I am reading W. G. Sebald’s novel Austerlitz, and it is stirring many of my own memories, and memories of remembering, too. The character Austerlitz is sent away from his parents in Prague on a Kindertransport as a young child in the 1930s, a train travelling from the central station Praha hlavní nádraží west through Pilsen, Nuremberg, and on to Liverpool Street Station in London. His memories of early childhood and of this journey become deeply submerged and forgotten until he travels, many decades later, back to his home. When Austerlitz returns, he describes the cool air of the stairwell, “the smell of damp limewash, the gently rising flight of stairs, with hazelnut-shaped iron knobs placed at intervals in the handrail of the banisters”. He is overcome by the rush of memories and must sit and rest his head against the wall before he continues to mount the stairs.
In the book there is a photo of a stairwell which reminds me of one quite like that in Budapest, in a building near what used to be called Moszkva tér, Moscow Square. The square is a large transit hub, with a metro coursing deep underground and a wide sluice of tram tracks along one side. You climb a set of concrete steps past the trams, and up the street is an apartment building, and at the top of the first flight of stairs was a woman we called Mamika, a Hungarian diminutive of Mama. She had been a high-ranking diplomat, but Mamika is what her children and grandchildren called her, and that is how I remember her.
Her daughter Kati came to my apartment on Bleecker Street in Manhattan for dinner last week. I remember sitting at the table in Mamika’s apartment when I was ten years old on what I picture as a bench along the wall, surrounded by her grandchildren, as Mamika brought out dish after dish: soup with sour cream, dumplings, chicken paprika. I remember her warmth. I remember the intensity of her gaze – so present, and so loving.
On this particular night Kati and I were sitting at my table and eating the meal we had cooked together. Kati, who is a force of nature like her mother, was telling me about her family: Mamika was raised in Hungary but she had two older brothers, an engineer and a doctor, who were living in Mexico to work and help support the family back home. Her younger sister was to travel to live with her brothers in the mid-1930s but for some reason she could not go, and so Mamika went in her place. I do not remember why they had to switch; I will have to ask Kati the next time I see her. While Mamika was living in Mexico the Nazis invaded Hungary. Her sister, parents, grandparents, aunts, uncles, cousins – ultimately almost everyone was sent to the camps and almost everyone died. When Mamika and her brothers returned after the war, it was years before they learned that so many of their family members had perished. She lived for many decades still hoping that her sister was alive.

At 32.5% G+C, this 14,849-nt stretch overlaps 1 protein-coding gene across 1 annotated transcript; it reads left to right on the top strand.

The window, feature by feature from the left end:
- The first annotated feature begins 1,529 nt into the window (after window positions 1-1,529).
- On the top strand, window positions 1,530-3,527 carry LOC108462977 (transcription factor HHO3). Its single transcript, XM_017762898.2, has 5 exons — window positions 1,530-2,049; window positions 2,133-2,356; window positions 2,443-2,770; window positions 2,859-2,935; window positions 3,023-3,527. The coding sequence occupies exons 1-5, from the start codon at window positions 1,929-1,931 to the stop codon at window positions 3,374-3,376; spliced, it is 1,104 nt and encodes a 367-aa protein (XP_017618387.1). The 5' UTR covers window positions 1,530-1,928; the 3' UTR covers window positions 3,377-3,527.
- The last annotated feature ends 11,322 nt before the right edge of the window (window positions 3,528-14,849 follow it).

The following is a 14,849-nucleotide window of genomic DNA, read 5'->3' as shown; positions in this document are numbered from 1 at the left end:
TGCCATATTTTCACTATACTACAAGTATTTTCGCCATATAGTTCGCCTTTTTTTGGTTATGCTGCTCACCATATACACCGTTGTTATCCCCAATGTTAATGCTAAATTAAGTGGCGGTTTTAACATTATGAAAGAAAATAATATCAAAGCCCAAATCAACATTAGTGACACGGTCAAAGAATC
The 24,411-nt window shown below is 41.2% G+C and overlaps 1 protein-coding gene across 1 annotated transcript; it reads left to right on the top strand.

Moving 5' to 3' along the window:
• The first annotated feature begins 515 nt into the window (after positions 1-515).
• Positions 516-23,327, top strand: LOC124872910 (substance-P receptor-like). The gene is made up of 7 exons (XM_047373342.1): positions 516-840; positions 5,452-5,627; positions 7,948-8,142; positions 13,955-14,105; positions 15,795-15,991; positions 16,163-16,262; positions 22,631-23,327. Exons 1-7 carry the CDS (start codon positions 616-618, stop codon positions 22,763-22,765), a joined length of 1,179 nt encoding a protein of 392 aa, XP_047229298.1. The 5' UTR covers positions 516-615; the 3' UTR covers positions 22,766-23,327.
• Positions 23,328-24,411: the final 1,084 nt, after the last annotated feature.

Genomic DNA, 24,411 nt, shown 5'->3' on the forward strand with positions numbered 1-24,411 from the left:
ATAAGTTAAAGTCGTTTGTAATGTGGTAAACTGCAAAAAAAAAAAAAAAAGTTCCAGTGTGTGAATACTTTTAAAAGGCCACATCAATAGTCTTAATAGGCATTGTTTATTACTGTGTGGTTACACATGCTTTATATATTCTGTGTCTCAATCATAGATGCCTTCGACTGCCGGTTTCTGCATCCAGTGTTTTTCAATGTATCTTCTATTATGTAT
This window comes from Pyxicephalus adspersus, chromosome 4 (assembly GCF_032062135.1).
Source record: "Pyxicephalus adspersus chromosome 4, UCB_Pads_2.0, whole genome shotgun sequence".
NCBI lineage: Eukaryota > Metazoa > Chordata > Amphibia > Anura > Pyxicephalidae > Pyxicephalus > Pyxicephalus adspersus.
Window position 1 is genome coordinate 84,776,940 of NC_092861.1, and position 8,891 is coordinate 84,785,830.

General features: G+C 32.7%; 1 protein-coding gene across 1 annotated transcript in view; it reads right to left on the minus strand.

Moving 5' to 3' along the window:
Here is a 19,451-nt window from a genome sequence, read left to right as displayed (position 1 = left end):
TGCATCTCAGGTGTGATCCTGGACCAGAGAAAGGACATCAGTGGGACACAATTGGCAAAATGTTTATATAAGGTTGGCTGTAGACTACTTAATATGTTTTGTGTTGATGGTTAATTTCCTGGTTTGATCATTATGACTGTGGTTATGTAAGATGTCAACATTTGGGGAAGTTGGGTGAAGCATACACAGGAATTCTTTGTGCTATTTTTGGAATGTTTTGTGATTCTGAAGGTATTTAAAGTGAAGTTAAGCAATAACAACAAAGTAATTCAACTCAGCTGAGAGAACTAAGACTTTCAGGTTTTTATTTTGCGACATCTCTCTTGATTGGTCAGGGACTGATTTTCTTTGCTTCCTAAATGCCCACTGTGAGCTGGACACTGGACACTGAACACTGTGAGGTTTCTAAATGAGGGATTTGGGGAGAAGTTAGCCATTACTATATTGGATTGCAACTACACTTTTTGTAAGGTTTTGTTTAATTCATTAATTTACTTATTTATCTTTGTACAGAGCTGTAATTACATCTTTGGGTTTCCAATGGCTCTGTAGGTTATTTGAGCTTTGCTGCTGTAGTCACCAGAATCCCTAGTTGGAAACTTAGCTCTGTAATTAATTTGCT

I had not known this story. How could I not have known? Mamika continued to search in vain for anyone who might have known her sister in Auschwitz. She never stopped looking.
I remember that we had finished eating, sitting at my table. Kati paused, and then continued to speak: When Mamika was in her eighties, some years before she died, she was hospitalised briefly. She had a roommate around her age and the two women talked, to pass the time, and they became friends. One day the other woman was changing her gown and Mamika noticed that she had a six- digit number tattooed on her arm. Was she in the camps? Mamika asked. Yes, she had been in the camps. Was she in Auschwitz? Yes, she was. Did she know her sister? Mamika asked, and said her sister’s name – but the woman shook her head, she could not remember. She might have known her, but it was so long ago, over half a century since then.
Mamika asked Kati to bring her only remaining photograph of her sister from home to the hospital. She showed it to the woman, asked again if she remembered her. Again the woman shook her head no. And then the woman put her hands around the young girl’s face in the photograph to block out her hair – for their hair was shorn in the camps – she would not have seen her with hair – and cried yes, cried her name. Yes I knew her. Yes, she was the baker’s daughter, yes, yes we were friends, she said.
Years ago, years before I heard this story, I returned to Hungary. I had not been back since we last lived there when I was a child. I took the train from the Gare de l’Est in Paris to Munich, and then a rattling sleeper with its windows wide open to the night on through Germany and Austria east to the vast, arched stone Keleti pályaudvar in Budapest. I did not have addresses for our friends there, nor had I let them know I was coming. This was before internet cafés or cell phones, and before many Hungarians spoke English. I bought a thin blue paper metro ticket, the word for ticket – jegy – and the other words I neededrising through my deepest recesses – and took the metro across the Danube River to Moszkva tér, as it was still known. I walked through the herd of yellow andwhitetramsstillwaitingpatientlyatoneendofthesquareandclimbed the concrete steps. I walked not just through space but through time as well, to that ten-year-old self, still within me, who knew just the way, though I could not have told you which way to go – and who led me up the street to the stone building, into the cool stairwell and to the top of the stairs. I rang the bell, and Mamika opened the door.